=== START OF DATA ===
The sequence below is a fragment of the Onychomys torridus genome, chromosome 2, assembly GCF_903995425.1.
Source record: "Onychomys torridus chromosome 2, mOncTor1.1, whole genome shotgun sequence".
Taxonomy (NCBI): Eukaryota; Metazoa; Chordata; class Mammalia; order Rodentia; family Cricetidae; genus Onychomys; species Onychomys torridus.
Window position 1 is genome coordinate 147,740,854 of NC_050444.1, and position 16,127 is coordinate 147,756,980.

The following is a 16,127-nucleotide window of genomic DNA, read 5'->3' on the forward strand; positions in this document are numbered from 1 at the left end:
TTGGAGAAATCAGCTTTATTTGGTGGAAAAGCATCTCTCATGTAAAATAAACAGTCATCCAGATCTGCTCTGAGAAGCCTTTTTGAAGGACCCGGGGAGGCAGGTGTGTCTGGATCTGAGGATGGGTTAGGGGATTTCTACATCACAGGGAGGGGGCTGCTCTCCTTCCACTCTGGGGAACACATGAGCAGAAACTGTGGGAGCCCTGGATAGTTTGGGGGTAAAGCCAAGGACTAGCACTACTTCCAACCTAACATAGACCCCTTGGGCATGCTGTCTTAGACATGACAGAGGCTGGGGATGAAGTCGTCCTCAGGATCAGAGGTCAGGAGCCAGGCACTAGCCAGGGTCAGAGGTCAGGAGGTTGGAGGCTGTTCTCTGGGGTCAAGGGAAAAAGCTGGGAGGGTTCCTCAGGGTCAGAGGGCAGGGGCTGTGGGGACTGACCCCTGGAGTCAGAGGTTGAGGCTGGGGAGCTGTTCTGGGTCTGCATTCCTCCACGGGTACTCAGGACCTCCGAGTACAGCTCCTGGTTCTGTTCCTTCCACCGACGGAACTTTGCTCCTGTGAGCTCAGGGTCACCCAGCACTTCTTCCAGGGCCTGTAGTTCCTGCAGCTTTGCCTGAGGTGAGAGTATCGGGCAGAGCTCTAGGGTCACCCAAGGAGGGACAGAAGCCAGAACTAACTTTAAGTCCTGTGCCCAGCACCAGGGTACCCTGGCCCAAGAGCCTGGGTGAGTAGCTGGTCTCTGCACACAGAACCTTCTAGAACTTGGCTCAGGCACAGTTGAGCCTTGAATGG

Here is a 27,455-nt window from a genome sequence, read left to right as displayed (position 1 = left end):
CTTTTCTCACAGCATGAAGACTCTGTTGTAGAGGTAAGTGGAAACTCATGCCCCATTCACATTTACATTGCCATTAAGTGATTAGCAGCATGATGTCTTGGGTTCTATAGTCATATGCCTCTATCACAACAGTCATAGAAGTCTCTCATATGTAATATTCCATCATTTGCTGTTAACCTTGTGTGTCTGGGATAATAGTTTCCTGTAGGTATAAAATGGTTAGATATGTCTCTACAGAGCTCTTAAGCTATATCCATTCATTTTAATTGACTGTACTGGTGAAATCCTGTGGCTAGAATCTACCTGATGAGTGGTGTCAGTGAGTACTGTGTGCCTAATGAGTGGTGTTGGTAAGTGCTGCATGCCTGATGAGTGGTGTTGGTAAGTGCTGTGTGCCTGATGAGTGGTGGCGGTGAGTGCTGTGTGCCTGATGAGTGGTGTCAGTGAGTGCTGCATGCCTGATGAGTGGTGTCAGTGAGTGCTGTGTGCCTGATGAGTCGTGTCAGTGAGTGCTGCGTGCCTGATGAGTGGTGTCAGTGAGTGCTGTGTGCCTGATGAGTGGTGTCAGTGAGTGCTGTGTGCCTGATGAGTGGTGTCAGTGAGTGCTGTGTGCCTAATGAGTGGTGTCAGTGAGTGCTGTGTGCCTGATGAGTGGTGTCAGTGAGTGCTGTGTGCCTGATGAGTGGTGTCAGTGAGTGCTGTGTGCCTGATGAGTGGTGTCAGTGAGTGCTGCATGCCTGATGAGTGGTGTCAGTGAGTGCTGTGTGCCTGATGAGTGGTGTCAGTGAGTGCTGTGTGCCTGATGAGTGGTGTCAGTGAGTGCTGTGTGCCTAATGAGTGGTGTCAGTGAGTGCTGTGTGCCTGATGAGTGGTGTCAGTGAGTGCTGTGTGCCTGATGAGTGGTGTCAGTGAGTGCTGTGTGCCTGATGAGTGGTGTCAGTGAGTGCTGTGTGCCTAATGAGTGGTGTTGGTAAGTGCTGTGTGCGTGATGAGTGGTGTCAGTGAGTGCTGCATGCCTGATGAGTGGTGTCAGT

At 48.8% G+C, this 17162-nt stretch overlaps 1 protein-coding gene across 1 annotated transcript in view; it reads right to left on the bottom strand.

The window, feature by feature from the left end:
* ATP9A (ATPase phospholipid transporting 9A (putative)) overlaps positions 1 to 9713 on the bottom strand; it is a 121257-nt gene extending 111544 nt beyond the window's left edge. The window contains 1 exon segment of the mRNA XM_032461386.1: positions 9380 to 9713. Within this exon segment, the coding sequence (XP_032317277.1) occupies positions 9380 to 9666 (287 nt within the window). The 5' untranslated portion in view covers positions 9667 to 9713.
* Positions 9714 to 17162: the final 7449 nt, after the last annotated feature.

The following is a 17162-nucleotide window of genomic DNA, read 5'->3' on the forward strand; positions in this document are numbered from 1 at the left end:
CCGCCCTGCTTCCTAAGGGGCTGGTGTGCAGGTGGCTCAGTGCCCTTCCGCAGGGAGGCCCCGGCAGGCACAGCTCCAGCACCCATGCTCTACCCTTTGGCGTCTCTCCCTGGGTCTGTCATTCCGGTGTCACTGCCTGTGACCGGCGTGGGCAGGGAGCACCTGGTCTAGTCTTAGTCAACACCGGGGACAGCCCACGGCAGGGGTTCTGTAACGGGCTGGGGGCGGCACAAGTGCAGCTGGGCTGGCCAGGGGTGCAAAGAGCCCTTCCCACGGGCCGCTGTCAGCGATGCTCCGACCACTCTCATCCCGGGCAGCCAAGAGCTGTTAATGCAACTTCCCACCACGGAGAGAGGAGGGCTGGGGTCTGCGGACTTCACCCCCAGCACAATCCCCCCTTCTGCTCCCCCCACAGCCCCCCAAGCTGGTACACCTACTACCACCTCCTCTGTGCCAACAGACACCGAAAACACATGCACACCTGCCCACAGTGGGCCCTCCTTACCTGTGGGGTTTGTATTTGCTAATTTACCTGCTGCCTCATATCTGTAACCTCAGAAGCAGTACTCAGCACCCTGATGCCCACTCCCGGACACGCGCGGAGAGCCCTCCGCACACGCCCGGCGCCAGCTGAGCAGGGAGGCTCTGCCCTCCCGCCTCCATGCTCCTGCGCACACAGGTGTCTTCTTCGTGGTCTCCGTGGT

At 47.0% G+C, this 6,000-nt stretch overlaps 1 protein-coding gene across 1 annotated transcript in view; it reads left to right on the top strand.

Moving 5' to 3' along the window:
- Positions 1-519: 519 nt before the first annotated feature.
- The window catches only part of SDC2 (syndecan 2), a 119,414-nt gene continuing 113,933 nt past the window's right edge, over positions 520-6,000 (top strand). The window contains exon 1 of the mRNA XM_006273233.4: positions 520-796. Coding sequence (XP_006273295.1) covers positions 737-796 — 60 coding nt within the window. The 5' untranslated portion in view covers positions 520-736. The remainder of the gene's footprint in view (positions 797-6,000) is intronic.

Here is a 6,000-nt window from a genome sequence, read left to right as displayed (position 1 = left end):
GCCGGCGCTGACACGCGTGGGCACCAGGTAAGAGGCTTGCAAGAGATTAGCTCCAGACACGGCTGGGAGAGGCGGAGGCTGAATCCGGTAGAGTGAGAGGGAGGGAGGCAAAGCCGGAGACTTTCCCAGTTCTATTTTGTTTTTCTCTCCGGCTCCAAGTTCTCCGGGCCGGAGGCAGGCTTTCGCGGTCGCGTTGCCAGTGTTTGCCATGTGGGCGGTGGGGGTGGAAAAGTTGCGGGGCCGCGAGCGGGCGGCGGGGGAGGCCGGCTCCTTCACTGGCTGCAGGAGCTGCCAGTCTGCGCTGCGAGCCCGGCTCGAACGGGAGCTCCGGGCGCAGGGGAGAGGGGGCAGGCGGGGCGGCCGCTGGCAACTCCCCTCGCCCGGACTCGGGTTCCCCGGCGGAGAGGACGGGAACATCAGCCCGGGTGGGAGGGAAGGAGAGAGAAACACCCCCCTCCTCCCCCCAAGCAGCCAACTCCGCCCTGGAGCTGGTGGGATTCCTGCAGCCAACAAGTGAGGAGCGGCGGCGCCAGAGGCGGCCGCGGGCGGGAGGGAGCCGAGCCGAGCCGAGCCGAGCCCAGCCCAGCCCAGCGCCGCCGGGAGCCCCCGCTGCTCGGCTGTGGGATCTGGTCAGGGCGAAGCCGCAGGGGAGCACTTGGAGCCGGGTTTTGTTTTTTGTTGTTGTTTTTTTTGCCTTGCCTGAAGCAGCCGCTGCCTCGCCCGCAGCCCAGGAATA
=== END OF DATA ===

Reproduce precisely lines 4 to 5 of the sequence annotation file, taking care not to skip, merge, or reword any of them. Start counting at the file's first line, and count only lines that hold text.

Window position 1 is genome coordinate 147,740,854 of NC_050444.1, and position 16,127 is coordinate 147,756,980.

The following is a 16,127-nucleotide window of genomic DNA, read 5'->3' on the forward strand; positions in this document are numbered from 1 at the left end: